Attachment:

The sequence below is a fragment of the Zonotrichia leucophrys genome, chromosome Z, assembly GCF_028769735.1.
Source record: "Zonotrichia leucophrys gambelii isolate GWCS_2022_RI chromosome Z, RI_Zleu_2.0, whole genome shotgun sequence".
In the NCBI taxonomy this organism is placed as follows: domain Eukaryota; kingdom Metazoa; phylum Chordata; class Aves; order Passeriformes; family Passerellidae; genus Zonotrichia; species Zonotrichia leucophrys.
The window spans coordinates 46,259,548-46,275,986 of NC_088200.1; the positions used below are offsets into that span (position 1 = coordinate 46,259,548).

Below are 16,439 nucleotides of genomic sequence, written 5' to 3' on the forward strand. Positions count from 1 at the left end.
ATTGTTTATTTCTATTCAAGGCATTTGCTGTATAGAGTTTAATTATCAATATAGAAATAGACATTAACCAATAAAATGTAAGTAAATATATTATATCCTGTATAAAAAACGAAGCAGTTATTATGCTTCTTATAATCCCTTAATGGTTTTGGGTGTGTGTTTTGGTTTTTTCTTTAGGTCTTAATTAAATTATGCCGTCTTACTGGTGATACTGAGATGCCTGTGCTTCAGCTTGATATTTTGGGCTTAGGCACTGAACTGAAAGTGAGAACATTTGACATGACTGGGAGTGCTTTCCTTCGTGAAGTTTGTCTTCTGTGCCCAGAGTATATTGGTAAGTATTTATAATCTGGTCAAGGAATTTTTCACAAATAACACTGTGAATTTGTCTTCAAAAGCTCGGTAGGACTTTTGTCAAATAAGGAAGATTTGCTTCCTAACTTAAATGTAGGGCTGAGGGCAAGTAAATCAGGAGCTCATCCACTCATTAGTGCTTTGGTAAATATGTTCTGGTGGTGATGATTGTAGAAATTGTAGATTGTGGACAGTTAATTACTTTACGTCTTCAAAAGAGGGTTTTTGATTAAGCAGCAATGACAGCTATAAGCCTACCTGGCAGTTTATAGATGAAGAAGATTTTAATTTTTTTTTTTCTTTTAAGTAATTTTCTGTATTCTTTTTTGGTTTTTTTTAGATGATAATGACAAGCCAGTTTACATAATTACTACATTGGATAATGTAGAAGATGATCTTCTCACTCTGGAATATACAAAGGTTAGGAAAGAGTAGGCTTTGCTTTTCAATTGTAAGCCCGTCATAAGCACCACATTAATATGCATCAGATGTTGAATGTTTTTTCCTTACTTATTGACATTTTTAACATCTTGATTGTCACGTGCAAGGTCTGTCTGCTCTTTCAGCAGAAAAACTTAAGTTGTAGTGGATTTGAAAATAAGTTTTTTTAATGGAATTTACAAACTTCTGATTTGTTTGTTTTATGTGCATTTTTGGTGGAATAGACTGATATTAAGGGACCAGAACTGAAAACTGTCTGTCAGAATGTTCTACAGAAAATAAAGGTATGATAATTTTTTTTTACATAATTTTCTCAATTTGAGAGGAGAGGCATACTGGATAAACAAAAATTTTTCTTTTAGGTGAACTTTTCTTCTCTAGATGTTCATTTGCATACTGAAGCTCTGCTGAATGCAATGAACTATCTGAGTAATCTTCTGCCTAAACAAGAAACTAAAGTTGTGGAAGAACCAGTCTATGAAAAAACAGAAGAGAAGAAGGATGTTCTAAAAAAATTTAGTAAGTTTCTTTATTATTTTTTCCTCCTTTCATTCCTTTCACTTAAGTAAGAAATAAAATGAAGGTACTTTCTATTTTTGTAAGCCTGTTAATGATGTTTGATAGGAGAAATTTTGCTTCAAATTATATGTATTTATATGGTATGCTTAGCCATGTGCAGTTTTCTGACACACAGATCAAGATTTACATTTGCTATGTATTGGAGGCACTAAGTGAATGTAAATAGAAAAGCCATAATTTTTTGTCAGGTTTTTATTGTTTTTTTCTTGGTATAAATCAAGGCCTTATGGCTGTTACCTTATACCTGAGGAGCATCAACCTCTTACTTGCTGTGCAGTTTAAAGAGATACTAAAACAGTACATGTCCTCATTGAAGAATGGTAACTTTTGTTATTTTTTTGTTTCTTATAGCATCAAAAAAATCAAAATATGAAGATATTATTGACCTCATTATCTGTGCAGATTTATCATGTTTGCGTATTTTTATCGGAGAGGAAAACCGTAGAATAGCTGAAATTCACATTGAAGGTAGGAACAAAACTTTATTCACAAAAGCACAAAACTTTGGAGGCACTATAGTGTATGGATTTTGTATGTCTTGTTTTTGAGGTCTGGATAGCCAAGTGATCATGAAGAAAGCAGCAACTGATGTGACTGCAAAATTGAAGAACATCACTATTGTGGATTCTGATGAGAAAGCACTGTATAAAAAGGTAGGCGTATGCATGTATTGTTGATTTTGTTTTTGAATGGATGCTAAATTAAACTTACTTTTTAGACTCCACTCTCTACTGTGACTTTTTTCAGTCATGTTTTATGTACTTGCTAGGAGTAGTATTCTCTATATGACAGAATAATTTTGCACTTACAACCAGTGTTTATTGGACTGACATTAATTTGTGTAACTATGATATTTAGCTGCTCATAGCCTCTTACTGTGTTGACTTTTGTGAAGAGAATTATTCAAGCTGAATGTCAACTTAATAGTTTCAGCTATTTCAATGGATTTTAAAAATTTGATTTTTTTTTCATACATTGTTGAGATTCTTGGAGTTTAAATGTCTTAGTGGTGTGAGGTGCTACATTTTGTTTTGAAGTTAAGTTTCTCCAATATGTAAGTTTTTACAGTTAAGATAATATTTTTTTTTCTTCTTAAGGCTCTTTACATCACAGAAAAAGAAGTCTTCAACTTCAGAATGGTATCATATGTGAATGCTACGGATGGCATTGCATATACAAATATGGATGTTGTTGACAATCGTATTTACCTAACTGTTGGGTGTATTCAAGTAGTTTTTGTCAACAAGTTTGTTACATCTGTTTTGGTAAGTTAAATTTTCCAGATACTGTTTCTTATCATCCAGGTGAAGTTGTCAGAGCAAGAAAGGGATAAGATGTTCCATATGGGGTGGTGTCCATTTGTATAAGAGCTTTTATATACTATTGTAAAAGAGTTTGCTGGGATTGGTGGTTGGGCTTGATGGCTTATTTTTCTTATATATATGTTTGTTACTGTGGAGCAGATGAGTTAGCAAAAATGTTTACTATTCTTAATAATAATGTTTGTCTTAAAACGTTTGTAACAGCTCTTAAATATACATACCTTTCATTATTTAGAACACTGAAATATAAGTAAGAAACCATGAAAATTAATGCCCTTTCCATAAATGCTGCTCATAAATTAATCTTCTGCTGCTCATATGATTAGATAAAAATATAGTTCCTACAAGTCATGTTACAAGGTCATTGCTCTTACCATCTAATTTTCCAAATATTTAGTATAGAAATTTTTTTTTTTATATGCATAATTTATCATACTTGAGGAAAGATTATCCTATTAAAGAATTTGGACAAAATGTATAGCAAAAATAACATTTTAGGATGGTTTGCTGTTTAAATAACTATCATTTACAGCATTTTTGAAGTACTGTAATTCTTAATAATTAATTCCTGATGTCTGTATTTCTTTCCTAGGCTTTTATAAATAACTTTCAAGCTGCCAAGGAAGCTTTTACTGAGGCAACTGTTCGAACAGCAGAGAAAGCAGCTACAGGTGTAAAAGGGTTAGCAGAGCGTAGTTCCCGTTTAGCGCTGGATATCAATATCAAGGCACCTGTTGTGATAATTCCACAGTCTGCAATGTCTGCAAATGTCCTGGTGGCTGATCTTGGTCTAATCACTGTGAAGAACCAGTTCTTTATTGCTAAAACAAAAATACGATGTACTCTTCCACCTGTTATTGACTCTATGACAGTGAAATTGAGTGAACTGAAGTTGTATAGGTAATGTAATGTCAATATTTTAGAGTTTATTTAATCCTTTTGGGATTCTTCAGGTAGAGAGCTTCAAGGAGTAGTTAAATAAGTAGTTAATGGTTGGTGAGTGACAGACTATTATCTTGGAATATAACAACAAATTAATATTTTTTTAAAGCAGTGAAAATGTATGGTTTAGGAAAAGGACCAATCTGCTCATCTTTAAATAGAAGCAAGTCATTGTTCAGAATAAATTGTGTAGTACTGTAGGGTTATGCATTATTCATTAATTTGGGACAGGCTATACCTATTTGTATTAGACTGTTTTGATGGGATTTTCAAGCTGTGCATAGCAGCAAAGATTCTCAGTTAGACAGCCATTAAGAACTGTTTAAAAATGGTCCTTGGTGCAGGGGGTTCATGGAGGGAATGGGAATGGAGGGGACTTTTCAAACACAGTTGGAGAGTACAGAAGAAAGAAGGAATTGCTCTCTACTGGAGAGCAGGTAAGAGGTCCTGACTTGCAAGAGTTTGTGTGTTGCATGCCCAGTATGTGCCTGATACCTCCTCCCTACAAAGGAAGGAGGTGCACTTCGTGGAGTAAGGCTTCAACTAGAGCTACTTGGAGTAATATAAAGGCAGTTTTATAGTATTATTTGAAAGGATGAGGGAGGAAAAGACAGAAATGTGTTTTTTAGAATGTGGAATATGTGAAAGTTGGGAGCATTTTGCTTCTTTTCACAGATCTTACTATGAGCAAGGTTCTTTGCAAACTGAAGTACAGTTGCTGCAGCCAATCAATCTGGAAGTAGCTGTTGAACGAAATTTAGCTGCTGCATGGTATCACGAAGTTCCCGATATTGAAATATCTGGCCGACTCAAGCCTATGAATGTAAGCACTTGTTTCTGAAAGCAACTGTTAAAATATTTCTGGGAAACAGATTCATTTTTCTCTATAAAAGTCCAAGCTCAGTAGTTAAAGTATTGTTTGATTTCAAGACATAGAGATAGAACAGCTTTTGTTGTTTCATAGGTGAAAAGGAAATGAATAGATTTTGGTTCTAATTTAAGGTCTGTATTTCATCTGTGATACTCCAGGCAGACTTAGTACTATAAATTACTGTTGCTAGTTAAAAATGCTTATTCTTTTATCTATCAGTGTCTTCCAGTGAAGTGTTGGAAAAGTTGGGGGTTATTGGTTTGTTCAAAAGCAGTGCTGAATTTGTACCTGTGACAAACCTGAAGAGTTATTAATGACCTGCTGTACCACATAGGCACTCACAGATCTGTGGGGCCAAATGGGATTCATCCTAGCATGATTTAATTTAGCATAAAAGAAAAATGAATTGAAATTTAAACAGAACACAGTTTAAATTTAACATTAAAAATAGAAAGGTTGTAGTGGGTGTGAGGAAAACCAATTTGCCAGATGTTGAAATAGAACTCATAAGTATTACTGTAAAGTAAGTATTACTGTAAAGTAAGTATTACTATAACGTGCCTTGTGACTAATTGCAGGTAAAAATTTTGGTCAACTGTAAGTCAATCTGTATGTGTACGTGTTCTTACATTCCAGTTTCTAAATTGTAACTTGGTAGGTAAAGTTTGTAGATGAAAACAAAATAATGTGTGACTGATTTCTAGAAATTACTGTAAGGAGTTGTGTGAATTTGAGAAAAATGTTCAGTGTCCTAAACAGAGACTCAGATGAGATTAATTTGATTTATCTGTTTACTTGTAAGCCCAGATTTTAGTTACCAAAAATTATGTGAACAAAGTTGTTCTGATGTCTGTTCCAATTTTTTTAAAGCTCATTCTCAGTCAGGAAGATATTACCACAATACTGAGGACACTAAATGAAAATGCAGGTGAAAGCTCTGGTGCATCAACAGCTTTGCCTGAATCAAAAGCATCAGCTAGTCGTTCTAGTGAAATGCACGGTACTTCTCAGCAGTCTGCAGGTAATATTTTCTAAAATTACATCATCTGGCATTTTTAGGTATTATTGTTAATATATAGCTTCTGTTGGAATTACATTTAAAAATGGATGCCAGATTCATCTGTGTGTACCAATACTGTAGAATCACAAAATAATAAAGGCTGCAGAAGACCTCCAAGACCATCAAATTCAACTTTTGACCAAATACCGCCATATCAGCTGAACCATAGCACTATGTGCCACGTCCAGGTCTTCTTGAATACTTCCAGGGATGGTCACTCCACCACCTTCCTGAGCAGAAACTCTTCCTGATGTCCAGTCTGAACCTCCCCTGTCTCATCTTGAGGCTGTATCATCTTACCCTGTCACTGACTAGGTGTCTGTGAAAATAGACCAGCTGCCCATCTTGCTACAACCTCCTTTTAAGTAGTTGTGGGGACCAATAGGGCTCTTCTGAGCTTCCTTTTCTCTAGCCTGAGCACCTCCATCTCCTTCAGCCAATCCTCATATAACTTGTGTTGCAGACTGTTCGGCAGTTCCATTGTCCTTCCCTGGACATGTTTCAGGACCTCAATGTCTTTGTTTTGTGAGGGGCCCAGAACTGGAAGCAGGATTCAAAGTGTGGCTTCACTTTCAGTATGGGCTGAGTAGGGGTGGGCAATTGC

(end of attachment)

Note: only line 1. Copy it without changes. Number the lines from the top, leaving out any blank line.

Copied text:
The sequence below is a fragment of the Zonotrichia leucophrys genome, chromosome Z, assembly GCF_028769735.1.